Shirley Jackson’s “The Lottery” is one of American literature’s most famous and crystalline examples of using the “banality of evil” — a theory put forth by Hannah Arendt to describe Nazi Adolf Eichman’s role in the Holocaust — to shock, enrage, and, hopefully, instruct. First published in The New Yorker on June 26, 1948, the 3,430-word short story describes the quaint hustle and bustle of a small town’s annual tradition: a systematic game of chance that ends in the stoning to death of one of the villagers.
As the United States and the world struggle for purchase in the fog of Donald Trump’s election and reckon with the fascist trajectory of recent history, “The Lottery” has been reincarnated as a graphic novel by Jackson’s grandson, Myles Hyman. Hill and Wang released the Paris-based artist and illustrator’s visual adaptation in late October of 2016, amid a revival — and ad nauseam claims of a revival — of interest in Jackson’s work and persona.
In his book’s preface, Hyman writes that his grandmother’s story is a “no-nonsense, largely hermetic structure, words joined with a jeweler’s precision.” Jackson wrote “The Lottery” in the same style as the action that unfolds: perfunctorily, with minimal fuss and negligible room for interpretation or change. (There has been much speculation about the degree to which the story expresses the way Jackson perceived life in the small New England town of North Bennington, Vermont. These discussions often include unconfirmed rumors that her family’s home was once vandalized with a swastika drawn in soap.)
Despite such narrative impermeability, Hyman deftly shapes his rendition by introducing some key visual elements: extreme shadow and contrast, attention to timepieces, and the repeated use of circles, which gesture toward both the shape of a clock and the heavy graphite dot that marks the lottery’s “winner.”
Hyman also elongates and embellishes the original timeline, so that the story opens not on the morning of June 27 as Jackson had it, but on the night before. A full moon rises above the empty, shadow-mottled streets of a rural Small Town, U.S.A., as a lone car passes through the eerie town center, high beams aglow. Two men meet in a storefront, preparing folded slips of paper, which they then deposit into a black box through a single hand-sized hole in the top. Here, Hyman introduces the first of multiple views from within the box, an “impossible” perspective that suggests the involvement in the rite of a nonhuman force.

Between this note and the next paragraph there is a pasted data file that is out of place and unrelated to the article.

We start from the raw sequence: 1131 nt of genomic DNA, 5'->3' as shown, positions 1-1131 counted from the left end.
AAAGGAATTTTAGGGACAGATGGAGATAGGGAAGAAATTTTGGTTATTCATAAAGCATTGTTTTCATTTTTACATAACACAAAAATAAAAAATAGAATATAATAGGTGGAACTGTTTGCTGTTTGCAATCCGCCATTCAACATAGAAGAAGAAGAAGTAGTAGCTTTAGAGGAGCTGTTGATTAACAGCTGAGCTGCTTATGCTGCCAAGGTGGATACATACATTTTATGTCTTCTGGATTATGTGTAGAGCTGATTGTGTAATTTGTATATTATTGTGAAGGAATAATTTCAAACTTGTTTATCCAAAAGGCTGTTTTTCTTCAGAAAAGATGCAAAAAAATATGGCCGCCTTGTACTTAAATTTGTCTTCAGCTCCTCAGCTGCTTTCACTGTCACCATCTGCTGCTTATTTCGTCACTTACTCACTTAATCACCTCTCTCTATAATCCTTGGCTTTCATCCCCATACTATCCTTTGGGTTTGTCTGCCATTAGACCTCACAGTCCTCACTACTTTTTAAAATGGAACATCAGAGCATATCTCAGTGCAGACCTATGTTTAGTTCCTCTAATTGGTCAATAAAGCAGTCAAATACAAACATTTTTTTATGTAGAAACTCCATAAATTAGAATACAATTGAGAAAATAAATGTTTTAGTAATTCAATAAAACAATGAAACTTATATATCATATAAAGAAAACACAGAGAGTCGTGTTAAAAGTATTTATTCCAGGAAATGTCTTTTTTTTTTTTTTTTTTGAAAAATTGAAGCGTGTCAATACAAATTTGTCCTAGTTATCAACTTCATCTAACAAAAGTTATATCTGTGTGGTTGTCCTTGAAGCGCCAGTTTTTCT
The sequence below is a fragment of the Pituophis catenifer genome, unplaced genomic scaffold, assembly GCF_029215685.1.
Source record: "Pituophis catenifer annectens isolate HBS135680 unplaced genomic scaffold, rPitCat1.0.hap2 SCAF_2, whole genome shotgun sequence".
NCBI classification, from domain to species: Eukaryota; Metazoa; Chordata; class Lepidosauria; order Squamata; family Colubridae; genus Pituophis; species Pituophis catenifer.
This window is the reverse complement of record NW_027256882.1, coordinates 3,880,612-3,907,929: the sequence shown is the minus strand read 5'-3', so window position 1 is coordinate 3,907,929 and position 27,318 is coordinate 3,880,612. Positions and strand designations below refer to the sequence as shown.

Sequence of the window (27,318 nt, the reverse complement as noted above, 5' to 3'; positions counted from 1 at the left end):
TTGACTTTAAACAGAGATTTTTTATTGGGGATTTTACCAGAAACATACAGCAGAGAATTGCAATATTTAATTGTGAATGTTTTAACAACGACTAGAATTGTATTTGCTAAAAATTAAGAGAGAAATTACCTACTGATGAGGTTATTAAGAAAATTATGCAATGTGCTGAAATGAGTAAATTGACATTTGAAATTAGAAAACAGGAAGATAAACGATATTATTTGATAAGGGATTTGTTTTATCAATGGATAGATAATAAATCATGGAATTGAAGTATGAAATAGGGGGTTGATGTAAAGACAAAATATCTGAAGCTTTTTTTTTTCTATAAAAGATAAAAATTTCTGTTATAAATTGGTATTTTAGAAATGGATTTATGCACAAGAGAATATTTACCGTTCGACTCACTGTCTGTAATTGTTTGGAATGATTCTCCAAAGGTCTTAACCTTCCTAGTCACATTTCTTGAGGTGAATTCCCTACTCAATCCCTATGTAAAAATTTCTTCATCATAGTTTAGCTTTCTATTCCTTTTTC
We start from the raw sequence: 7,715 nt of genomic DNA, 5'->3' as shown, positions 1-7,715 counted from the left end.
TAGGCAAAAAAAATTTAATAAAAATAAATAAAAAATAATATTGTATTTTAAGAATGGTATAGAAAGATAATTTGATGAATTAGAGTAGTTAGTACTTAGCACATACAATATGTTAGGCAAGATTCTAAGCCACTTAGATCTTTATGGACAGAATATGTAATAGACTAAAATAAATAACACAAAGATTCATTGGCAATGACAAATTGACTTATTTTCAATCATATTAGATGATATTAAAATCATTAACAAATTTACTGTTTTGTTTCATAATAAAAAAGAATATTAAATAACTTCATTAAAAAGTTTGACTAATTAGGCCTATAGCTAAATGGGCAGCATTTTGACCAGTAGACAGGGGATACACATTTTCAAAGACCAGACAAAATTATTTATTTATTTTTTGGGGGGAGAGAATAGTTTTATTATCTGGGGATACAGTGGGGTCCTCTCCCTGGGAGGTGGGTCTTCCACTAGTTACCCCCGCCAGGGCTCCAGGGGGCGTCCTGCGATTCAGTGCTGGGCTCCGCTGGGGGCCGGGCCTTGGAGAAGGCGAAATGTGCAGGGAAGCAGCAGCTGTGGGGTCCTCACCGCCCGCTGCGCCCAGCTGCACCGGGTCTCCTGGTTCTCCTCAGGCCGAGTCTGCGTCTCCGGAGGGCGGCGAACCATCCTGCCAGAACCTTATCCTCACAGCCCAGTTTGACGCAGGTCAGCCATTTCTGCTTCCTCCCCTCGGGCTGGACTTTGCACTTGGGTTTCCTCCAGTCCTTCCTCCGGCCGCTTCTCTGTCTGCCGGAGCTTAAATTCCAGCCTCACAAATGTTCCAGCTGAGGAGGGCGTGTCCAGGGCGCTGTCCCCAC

For maximum effect, Jackson avoided foreshadowing anything sinister; Hyman’s distinctly noir opening sequence is a departure that — smartly — does not attempt to recreate the blasé horror of her original. It does, however, echo the story’s emphasis on both ritual and ordinariness; of course, someone would have to prepare the paper slips in advance.
The drama of Hyman’s shadowing carries forward from that evening into the next morning — “The morning of June 27 was clear and sunny, with the fresh warmth of a full-summer day,” Jackson began. Hyman’s muted colors and heavy shadows negate summer airiness, just as the mundane scenes — chopping wood, looking out the window, a hand on a doorknob or fingers unbuttoning a shirt — are made meaningful through careful framing.
Hyman also takes an early liberty with the story’s ultimate victim, Tessie Hutchinson, through his invention of a bath scene. Here, Tessie is young, slender, and mildly sexualized — a far cry from Olive Dunbar’s portrayal in the 1969 Encyclopedia Brittanica film adaptation, an educational 16mm that clocks in at just 19 minutes.
Hyman’s return to timepieces throughout— the day-by-day wall calendar, a windowsill alarm clock, a pocket watch, clocks in the bank and the diner — match well with the time-centric lines he chose to extract from the text. Far more so than the grave, unsmiling faces of the villagers, Hyman’s focus on units of time captures Jackson’s insinuation of the dangers of tradition fiercely salvaged from the endless passing of days and generations.
Another way Hyman’s contemporary visual interpretation of “The Lottery” is significant is that it presents the community as an entirely white one. Readers of the original story could have easily inferred this, but Hyman’s retelling confirms it. So while Jackson’s allegory offers layered warnings about the dangers of historically justified closed-mindedness and mob behavior — which, throughout time, has fueled violence against specific groups based on identity— at surface level, it uses a homogenous community to play out its point to its absurd, barbaric conclusion. Hyman’s adaptation is a strong effort to retain the original tale’s sparse horror while making the most of its compelling visual possibilities.
Shirley Jackson’s “The Lottery” by Myles Hyman is now available from Hill and Wang.